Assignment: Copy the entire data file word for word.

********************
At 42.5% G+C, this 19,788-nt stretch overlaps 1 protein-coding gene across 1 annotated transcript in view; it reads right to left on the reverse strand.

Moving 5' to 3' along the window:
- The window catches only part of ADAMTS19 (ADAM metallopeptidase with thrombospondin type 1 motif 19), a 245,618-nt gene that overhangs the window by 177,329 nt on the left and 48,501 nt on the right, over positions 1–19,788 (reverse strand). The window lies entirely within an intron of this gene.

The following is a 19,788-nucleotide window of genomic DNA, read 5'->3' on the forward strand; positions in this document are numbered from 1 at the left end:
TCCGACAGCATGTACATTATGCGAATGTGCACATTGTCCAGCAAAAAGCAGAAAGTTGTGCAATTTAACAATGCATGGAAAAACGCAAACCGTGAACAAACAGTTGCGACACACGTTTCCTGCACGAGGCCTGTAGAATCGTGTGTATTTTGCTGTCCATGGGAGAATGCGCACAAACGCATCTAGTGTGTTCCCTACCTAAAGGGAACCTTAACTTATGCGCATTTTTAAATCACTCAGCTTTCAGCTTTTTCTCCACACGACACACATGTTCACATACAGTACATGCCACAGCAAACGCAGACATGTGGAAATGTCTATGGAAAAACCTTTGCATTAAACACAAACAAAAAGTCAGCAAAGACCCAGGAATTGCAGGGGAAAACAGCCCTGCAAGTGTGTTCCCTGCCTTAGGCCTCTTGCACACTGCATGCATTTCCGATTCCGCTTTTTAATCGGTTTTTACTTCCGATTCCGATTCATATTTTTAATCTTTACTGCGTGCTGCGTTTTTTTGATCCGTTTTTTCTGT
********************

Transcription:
At 42.5% G+C, this 19,788-nt stretch overlaps 1 protein-coding gene across 1 annotated transcript in view; it reads right to left on the reverse strand.

Moving 5' to 3' along the window:
- The window catches only part of ADAMTS19 (ADAM metallopeptidase with thrombospondin type 1 motif 19), a 245,618-nt gene that overhangs the window by 177,329 nt on the left and 48,501 nt on the right, over positions 1–19,788 (reverse strand). The window lies entirely within an intron of this gene.

The following is a 19,788-nucleotide window of genomic DNA, read 5'->3' on the forward strand; positions in this document are numbered from 1 at the left end:
TCCGACAGCATGTACATTATGCGAATGTGCACATTGTCCAGCAAAAAGCAGAAAGTTGTGCAATTTAACAATGCATGGAAAAACGCAAACCGTGAACAAACAGTTGCGACACACGTTTCCTGCACGAGGCCTGTAGAATCGTGTGTATTTTGCTGTCCATGGGAGAATGCGCACAAACGCATCTAGTGTGTTCCCTACCTAAAGGGAACCTTAACTTATGCGCATTTTTAAATCACTCAGCTTTCAGCTTTTTCTCCACACGACACACATGTTCACATACAGTACATGCCACAGCAAACGCAGACATGTGGAAATGTCTATGGAAAAACCTTTGCATTAAACACAAACAAAAAGTCAGCAAAGACCCAGGAATTGCAGGGGAAAACAGCCCTGCAAGTGTGTTCCCTGCCTTAGGCCTCTTGCACACTGCATGCATTTCCGATTCCGCTTTTTAATCGGTTTTTACTTCCGATTCCGATTCATATTTTTAATCTTTACTGCGTGCTGCGTTTTTTTGATCCGTTTTTTCTGT